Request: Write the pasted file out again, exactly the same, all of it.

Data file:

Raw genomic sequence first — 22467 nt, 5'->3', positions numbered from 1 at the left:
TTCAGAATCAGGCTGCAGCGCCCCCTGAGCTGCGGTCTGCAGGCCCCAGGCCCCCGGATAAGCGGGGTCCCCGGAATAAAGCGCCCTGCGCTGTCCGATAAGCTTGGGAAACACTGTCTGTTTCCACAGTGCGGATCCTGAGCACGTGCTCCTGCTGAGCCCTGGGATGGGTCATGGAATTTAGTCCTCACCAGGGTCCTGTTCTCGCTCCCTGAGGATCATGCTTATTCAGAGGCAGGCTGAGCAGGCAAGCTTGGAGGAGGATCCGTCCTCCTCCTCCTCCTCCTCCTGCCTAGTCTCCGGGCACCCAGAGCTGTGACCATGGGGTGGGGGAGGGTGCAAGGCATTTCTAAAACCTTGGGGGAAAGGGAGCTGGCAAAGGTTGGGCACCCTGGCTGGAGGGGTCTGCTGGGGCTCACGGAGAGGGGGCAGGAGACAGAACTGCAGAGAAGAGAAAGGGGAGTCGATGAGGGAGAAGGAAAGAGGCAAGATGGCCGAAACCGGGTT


Raw genomic sequence first — 22467 nt, 5'->3', positions numbered from 1 at the left:
TTCAGAATCAGGCTGCAGCGCCCCCTGAGCTGCGGTCTGCAGGCCCCAGGCCCCCGGATAAGCGGGGTCCCCGGAATAAAGCGCCCTGCGCTGTCCGATAAGCTTGGGAAACACTGTCTGTTTCCACAGTGCGGATCCTGAGCACGTGCTCCTGCTGAGCCCTGGGATGGGTCATGGAATTTAGTCCTCACCAGGGTCCTGTTCTCGCTCCCTGAGGATCATGCTTATTCAGAGGCAGGCTGAGCAGGCAAGCTTGGAGGAGGATCCGTCCTCCTCCTCCTCCTCCTCCTGCCTAGTCTCCGGGCACCCAGAGCTGTGACCATGGGGTGGGGGAGGGTGCAAGGCATTTCTAAAACCTTGGGGGAAAGGGAGCTGGCAAAGGTTGGGCACCCTGGCTGGAGGGGTCTGCTGGGGCTCACGGAGAGGGGGCAGGAGACAGAACTGCAGAGAAGAGAAAGGGGAGTCGATGAGGGAGAAGGAAAGAGGCAAGATGGCCGAAACCGGGTT